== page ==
In a very competitive market, nothing is more valuable than reputation. With companies across different sectors rising and falling overnight, the responsibility of shareholders, employees and other stakeholders, in partnership with customers, to sustain and grow value for the long term is more important than ever. Co-creating value should be everyone’s priority, especially when a company focuses on growth. Gaining a healthy percentage of the potential market and enlarging the company’s brand footprint requires focused effort, consistency (which builds trust) and above-average customer service. AMSOL’s (African Marine Solutions) Managing Director, Paul Maclons, explains that value creation is multi-dimensional:

“Value is not just about the financial strength and profitability of the company – although they are both very important factors. Creating long-term value is about considering our impact on all parties that have an interest in the company and those whom the company impacts. It includes various elements such as the strength of our brand and reputation, continuity of our skills and competence, risk management and mitigation, systems and processes that support international standards in management of safety, health, environmental protection and quality (SHEQ), corporate governance and compliance, as well as contracts secured and future growth prospects. Balanced together, these elements contribute to value creation in our business”.

Employees have a very important role to play in maintaining brand reputation and integrating all the above priorities into a business management model that is relevant and flexible – as Maclons notes:

“It is important that employees focus on ensuring that our clients (both inside and outside the business) are happy and that we deliver a safe and efficient service to them. We need to prevent waste and optimise costs, take care of our assets and equipment and display the AMSOL company values in all our interactions with colleagues or outside parties such as clients, suppliers or service providers”.

Getting employees focused on brand maintenance is no easy matter – energy needs to be applied by those in leadership on the following factors (in no particular order):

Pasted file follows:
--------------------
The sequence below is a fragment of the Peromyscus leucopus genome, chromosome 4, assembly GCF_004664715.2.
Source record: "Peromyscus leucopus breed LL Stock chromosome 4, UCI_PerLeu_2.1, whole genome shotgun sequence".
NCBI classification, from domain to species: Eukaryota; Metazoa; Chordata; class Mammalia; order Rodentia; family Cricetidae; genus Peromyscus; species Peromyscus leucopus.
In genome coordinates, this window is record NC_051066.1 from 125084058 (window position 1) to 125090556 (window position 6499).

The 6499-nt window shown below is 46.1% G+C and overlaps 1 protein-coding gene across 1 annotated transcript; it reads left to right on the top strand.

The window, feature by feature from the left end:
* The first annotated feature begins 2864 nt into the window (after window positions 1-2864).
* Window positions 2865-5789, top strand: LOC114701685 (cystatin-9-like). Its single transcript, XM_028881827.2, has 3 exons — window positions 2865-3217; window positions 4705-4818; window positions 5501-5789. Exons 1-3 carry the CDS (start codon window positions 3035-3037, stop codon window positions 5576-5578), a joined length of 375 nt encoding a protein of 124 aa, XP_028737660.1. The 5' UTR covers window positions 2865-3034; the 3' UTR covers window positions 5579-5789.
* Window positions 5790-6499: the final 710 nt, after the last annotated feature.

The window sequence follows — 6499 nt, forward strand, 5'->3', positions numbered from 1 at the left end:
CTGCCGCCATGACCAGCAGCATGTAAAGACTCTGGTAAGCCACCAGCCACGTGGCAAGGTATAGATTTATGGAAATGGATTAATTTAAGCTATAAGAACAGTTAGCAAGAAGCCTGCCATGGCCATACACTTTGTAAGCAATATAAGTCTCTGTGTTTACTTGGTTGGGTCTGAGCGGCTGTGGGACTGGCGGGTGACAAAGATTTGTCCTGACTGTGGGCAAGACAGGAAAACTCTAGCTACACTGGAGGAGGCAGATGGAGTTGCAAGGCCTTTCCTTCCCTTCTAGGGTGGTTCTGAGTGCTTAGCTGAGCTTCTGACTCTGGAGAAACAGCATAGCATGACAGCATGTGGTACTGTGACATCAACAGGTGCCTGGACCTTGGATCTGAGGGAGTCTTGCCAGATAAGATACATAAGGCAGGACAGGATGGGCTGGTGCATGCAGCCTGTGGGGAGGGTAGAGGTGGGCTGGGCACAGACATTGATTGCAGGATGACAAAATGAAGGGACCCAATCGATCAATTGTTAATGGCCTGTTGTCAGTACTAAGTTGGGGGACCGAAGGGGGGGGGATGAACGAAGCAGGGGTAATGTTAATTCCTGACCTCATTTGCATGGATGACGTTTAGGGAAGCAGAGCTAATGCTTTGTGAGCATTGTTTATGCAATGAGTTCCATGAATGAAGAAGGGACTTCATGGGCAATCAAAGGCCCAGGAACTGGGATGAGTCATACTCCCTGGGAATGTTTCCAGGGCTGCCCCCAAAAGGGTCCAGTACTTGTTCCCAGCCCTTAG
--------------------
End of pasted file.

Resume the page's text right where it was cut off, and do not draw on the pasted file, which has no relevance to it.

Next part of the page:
1. Leadership example – living the brand values is paramount to setting the tone of the expected culture. Care should be taken to refer to the values to guide behaviour and decision-making.
  2. Competence – customers expect a reasonable level of skill in relation to products and provided services. All staff need to be part of a skills development plan that should involve not only the skills required for a specific job, but also knowledge of the business as a whole and what the business is trying to achieve.
  3. Strategy – communication of and involvement in the strategy of the business breeds ownership and energy applied with laser focus. Getting employees involved in brainstorming exercises and in solving problems together with managers engenders a sense of self-value and a realisation of the part that employees have to play.
  4. Customer service – not treating customers like a king (as that indicates subservience) or like a stray dog (indicating disdain), but rather as a special guest at the family table (indicating that customers are part of a family and that we all eat well together). Customer service is largely about fulfilling the brand promise in the perception of the client.
  5. Quality – anything less than the best is not acceptable. Part of brand equity for any company is being a leader in your field and maintaining excellence in order to deliver on brand expectation.

In the face of tough competition, maintaining your brand’s reputation is critical for sustainability, growth and market share. Employees need to be on board working together to navigate the unchartered waters of brand value development.

Photo credit – – AMSOL manages the South African Polar Supply & Research Vessel, S.A. Agulhas ll.

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